The Masters was a tough series with many good drivers. I raced with Nico Hulkenberg with whom I am now teammates.
5. When stepping up from Formula Three into GP2, how different were the two cars? What made you successful in GP2?
It was a fairly big step. I had to adapt my driving style and I worked very hard to do well in the series. It is all about adapting driver style to the ability of the car.
6. When you tested for Ferrari in 2009, how did the car feel compared to a GP2 car?
The F1 car felt very different in terms of aerodynamics, braking and power. The biggest difference is with the brakes and it takes many days of driving and confidence to get the late braking point correct.
7. Your test results on day one led you to being signed by Ferrari as a young driver. What emotions were going through your mind when you signed the contract?
It felt very good and exciting but it was only a first step in F1 with lots of work ahead. I have to keep pushing all the time.
8. How were you spotted by Force India to become their test driver for this season?
They spotted my good performances and were interested in me. I like being at Force India as they are like a small family and I want to grow in and with the team.
9. When testing in F1, are you aware of all the upgrades for that session?
Yes I am. I have to help develop them.
10. Why did you move from GP2 to Formula Renault 3.5? Surely, you would want to race in fast and superior cars.
I consider they are both fast as each other. If you look at timings, you will see that they both produce similar lap times. I could not race in GP2 anyway as it would conflict with my F1 testing, and it is good to continue racing in any series.
11. Do you get along well with other F1 drivers?
I obviously get on with Nico Hulkenberg and Paul Di Resta. I also know a number of other drivers including Ferrari drivers Fernando Alonso and Felipe Massa.
Paris: Force India reserve driver Jules Bianchi has been behind the steering wheel for the in-season testing at Mugello that started on Tuesday. In an exclusive interview, the 22-year-old French driver, who is part of the Ferrari Driver Academy, talks to IBNLive.com about the Mugello test and his experience with the team.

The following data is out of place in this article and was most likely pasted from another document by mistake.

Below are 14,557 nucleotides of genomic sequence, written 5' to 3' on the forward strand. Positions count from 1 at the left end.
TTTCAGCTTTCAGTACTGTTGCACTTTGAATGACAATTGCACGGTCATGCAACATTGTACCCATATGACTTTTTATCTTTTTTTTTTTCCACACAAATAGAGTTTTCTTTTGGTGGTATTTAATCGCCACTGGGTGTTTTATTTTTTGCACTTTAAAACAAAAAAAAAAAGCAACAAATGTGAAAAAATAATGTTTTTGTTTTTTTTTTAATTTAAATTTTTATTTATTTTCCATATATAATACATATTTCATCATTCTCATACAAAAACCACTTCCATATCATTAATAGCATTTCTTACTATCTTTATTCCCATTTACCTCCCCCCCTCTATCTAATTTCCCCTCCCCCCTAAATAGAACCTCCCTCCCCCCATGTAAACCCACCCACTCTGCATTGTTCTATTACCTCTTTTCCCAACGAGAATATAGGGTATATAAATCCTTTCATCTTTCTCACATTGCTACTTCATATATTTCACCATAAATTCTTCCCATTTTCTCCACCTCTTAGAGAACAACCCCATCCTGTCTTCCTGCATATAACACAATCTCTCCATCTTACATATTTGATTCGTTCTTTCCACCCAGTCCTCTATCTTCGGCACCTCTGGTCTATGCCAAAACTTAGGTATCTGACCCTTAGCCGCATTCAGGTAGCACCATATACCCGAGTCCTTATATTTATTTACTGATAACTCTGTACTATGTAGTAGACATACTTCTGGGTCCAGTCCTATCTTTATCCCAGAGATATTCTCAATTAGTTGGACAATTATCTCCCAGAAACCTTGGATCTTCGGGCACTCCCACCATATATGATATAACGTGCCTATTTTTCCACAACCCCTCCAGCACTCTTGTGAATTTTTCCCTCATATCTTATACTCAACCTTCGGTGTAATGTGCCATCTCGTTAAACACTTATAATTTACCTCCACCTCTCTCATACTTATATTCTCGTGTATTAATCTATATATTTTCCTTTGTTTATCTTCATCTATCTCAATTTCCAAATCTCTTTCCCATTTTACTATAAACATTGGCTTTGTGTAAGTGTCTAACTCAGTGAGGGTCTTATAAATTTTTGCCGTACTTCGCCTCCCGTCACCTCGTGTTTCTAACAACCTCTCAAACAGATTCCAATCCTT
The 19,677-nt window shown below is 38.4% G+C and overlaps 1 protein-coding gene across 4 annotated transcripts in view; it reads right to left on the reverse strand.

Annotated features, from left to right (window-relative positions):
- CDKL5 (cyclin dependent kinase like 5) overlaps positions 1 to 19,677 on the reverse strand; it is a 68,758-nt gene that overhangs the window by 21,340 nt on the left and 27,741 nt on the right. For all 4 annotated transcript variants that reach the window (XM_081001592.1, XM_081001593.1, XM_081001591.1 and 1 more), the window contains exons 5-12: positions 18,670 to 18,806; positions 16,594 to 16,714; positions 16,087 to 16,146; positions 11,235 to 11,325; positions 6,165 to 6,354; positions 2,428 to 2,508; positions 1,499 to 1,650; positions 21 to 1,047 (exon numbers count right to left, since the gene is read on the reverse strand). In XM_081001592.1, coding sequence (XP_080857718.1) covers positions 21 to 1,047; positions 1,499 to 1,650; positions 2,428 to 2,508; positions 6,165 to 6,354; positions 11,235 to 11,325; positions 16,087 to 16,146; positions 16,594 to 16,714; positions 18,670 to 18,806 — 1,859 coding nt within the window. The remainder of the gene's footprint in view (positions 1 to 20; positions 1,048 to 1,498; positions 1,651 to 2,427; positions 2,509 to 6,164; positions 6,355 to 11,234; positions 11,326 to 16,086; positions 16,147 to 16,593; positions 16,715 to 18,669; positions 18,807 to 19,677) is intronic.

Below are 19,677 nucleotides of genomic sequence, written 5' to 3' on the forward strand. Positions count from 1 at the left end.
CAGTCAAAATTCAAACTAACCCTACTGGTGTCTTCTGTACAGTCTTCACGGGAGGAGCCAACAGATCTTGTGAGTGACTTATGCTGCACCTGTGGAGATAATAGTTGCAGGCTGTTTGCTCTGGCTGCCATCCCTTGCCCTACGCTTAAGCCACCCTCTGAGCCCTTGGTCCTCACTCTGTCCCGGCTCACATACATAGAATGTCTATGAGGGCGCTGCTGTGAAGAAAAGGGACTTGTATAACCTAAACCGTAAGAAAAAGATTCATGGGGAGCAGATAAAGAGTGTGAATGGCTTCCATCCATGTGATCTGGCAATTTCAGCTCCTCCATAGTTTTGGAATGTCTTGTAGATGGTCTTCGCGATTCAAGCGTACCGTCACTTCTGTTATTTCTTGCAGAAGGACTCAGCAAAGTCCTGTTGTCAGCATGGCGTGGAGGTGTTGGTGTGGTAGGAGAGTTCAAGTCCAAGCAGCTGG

How was your experience on Day 1 of the testing session at Mugello?
It has been quite difficult for me because of the weather. We couldn’t put in many laps. We did 19 in total on the first day. However, at the end, we did everything we wanted to do, including testing the aero package. It was quite interesting and useful for the team.
How important is the in-season test at Mugello, the first since 2008?
I think the Mugello test is really important because this year the field is really close. So if you gain one or two tenths of a second, you can gain a lot during the race. It would be important for the championship as well. It is a good thing to have more testing compared to previous years.
Have you tested new systems on the car, considering the European leg of the season would be starting soon?
Yes, we tested some new aero parts on the first day.
How has the car’s performance been so far?
The car is performing really well. It is quick in the straight line and has got good grip in high-speed corners. I feel really confident with the car. I will need more laps in dry conditions, which I couldn’t get in Shanghai and Mugello.
Tyre conservation has played a big role in determining the car’s performance. How has the team fared on this front?
I think we have been doing well. We have done good on race days. But we need a bit of speed in qualifying. I think we will find something in Mugello and be better again in the races.
How has your experience been as a reserve driver with Force India?